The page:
Can art be a greater revolutionary force than politics?
This is the fascinating question posed by Tom Stoppard’s intellectual fireworks of a play, Travesties, first staged in 1974 and now back in a handsome revival, directed by Patrick Marber, which has transferred from the Menier Chocolate Factory to the Apollo Theatre in the West End.
The action centres on the figure of Henry Carr, an elderly minor diplomat, who reminisces about the time in Zurich in 1917 during the First World War and his interactions with James Joyce, when he was writing Ulysses, Tristan Tzara, founder of the Dada Art Movement and Lenin, godfather of Communism leading up to the Russian Revolution, all of whom were living in Zurich at that time. Carr’s memories are couched in an amateur production of Oscar Wilde’s, The Importance of Being Earnest, in which he tackled the role of Algernon but quarreled with the Irishman. (Stoppard’s fiction was inspired by a real-life event) This led to legal action and accusations of slander by Joyce. The dispute was settled with the judge deciding in favour of both disputants on different counts.
Stoppard uses the production of ‘Earnest and Carr’s mixed feelings surrounding it as a framework to explore art, the war, love and revolution situations from ‘Earnest’ feature prominently within the action. The characters in Travesties also include versions of two characters from the Wilde play: Gwendolen and Cecily, and the comedic situations of many of the other roles are shared by characters. Thus the women in Carr’s life are called Cecily and Gwendolen and Tzara finds himself embodied in the romantic entanglements.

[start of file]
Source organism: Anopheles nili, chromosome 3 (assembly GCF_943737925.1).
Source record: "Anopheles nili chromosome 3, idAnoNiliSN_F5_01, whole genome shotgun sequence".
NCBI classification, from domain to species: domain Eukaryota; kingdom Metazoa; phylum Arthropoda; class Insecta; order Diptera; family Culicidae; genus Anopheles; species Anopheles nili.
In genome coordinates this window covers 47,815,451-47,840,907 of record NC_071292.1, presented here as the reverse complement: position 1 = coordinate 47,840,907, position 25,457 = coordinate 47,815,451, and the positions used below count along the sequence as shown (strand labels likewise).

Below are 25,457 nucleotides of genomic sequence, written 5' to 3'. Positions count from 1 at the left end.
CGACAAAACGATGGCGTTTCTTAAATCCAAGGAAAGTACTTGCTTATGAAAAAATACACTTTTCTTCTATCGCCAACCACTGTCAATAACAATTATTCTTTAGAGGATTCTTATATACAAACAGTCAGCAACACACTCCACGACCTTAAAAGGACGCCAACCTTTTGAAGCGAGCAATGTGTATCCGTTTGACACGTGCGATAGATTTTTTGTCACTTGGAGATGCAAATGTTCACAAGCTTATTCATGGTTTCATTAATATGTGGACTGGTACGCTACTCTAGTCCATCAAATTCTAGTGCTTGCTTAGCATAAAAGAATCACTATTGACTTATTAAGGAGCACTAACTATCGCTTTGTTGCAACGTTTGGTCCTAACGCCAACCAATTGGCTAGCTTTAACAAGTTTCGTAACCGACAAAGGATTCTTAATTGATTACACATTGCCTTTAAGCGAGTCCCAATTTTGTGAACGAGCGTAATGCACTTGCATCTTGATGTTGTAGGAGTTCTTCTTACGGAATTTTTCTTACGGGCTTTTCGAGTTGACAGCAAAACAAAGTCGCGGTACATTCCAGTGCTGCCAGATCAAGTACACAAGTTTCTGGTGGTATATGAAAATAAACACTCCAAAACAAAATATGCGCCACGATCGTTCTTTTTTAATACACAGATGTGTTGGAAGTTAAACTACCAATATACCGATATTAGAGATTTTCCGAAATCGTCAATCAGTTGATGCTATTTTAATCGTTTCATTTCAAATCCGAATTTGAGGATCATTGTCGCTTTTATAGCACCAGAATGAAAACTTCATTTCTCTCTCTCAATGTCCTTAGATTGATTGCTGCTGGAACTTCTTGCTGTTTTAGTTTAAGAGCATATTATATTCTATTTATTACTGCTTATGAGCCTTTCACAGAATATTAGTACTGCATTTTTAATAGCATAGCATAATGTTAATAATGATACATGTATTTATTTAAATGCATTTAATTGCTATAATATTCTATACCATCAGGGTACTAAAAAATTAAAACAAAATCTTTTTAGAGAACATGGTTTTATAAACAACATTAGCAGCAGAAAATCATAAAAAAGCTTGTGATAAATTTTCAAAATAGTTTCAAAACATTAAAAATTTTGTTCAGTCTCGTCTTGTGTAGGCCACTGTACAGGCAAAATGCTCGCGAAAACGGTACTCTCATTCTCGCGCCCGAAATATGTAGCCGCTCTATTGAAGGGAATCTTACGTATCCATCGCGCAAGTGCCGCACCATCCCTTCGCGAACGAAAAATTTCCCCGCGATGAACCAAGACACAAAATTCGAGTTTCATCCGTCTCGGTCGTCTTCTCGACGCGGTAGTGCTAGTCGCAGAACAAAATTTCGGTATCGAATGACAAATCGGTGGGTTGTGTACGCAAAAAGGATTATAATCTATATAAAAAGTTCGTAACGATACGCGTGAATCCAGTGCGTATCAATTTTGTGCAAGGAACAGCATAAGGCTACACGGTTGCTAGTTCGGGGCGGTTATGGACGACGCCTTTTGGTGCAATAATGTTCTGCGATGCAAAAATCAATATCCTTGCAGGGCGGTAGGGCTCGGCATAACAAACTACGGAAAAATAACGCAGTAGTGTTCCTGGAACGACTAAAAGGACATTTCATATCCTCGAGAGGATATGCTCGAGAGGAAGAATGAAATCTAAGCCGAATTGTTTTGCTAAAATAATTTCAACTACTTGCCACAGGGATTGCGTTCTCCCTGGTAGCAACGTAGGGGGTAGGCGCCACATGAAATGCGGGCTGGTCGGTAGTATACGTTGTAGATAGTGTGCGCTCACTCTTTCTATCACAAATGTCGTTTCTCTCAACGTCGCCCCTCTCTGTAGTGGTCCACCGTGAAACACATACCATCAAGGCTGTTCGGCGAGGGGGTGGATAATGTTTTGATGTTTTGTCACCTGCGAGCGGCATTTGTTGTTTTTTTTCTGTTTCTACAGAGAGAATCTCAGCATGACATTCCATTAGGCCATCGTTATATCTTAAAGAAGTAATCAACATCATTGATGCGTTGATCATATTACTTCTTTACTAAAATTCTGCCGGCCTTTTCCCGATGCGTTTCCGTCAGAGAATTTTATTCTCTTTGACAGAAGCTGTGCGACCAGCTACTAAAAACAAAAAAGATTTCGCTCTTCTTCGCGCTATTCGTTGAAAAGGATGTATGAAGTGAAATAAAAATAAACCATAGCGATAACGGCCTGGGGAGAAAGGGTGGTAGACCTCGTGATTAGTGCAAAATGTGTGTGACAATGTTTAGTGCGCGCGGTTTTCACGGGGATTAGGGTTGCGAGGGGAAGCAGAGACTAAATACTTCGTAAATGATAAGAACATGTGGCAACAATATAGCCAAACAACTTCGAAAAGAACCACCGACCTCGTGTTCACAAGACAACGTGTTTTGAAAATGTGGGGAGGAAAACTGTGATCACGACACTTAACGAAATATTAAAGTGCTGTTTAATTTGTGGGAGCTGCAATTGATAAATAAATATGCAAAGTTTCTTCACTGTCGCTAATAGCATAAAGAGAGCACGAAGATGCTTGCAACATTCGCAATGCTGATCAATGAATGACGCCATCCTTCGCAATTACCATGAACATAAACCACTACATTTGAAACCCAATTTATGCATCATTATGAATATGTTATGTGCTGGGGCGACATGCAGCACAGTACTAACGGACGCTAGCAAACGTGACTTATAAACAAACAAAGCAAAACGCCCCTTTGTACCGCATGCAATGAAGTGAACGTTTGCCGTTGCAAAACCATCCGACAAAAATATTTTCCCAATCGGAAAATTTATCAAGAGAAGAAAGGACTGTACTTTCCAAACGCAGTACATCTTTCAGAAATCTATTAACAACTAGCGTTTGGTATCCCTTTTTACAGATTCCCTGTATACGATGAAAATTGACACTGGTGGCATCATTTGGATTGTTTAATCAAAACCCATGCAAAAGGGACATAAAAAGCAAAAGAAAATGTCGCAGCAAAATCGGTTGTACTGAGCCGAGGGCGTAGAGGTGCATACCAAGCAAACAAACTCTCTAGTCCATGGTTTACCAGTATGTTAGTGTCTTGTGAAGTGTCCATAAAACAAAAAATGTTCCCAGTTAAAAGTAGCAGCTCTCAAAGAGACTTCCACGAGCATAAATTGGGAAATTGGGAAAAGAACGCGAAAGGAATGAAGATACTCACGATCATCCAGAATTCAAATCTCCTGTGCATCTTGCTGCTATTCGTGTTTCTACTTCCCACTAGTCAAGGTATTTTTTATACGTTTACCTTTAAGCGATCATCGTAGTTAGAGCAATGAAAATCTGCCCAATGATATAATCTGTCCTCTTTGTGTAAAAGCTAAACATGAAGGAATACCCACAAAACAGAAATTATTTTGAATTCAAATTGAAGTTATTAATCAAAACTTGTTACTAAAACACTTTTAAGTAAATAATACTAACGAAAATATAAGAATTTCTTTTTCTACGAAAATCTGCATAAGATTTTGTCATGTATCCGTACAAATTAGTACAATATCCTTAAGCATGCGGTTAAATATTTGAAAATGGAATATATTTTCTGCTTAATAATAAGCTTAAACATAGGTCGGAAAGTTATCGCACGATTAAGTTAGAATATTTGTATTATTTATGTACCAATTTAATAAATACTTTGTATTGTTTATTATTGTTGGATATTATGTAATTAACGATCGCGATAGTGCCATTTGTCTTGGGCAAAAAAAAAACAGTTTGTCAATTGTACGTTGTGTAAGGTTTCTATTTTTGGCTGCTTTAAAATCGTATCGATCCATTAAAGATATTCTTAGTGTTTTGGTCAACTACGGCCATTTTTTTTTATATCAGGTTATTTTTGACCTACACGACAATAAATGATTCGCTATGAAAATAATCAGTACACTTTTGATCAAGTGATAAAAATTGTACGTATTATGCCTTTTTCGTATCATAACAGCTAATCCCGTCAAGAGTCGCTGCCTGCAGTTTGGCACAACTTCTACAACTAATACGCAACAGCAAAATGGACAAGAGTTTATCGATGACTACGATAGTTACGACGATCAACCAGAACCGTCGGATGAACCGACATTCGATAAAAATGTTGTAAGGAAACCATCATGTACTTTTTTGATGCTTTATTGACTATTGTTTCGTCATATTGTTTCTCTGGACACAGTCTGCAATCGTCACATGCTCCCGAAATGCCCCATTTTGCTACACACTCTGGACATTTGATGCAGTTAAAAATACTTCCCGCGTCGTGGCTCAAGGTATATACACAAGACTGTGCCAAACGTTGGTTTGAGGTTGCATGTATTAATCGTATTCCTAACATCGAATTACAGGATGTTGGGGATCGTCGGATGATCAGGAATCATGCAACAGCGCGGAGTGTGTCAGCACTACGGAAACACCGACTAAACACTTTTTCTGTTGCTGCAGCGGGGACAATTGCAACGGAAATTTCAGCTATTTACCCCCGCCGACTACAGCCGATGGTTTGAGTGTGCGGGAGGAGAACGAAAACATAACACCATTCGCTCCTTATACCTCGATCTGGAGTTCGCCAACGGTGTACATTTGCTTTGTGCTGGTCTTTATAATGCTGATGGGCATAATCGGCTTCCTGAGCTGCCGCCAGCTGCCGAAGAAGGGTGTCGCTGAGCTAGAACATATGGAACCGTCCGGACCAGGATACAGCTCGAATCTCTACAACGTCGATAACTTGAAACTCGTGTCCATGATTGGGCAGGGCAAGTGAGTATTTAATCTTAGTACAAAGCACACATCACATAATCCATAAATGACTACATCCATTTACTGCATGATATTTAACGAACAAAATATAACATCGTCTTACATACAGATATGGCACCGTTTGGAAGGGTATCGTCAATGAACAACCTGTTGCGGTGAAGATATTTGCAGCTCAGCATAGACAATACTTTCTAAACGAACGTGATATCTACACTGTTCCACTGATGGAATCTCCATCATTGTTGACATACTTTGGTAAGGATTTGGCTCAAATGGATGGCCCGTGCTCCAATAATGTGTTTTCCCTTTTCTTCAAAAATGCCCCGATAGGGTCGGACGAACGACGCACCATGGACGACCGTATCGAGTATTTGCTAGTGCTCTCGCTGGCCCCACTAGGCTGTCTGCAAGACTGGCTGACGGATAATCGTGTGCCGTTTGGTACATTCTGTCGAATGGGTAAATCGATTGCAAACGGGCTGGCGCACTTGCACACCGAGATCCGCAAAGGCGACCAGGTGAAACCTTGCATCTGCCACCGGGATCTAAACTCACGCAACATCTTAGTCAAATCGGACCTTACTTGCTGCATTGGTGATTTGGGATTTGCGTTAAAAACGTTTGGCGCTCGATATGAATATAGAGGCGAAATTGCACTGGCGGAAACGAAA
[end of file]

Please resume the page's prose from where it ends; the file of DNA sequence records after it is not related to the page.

This play is no plod down memory lane or dull historic exercise but a dazzling war of words and ideas which manages to be fleet, funny and absorbing. There are exchanges in Russian to heighten the reality of the piece scenes written in limericks, a super-abundance of allusions, insightful, political history, song-and-dance routines and to crown it all a running pastiche of The Importance of Being Earnest. Admittedly the production loses a certain momentum in the second half but remains an ambitious and inventive theatrical work with emotional substance.
Tim Hatley’s expressionistic period set of towering library bookcases full of secret panels adds to the atmosphere and perfectly complements the drama.
Tom Hollander (Rev, The Night Manager), trusses up in a dressing-gown like Wee Willie Winkie, is excellent as Carr, the British consul, a man shell-shocked by his time in the trenches and traumatised by what is the end it was all for. Furthermore he finds an aching sadness in the character, a fantastic prone to seeing his life as a three-act drama in which he always had a starring role. Freddie Fox blends exuberance and precision as the flamboyant Tzara, while Peter McDonald is spot-on as the morose, ineptly-dressed Joyce – at one point magically producing a rabbit from a hat. Forbes Mason makes a very life like Lenin and there is lovely work from Clare Foster and Amy Morgan as Cecily and Gwendolen respectively.
Ironically the piece has become increasingly relevant 43 years on as a play about Europe and people arguing about politics and the purpose of art.
Playing at the Apollo Theatre until 29 April 2017Last modified: March 1, 2017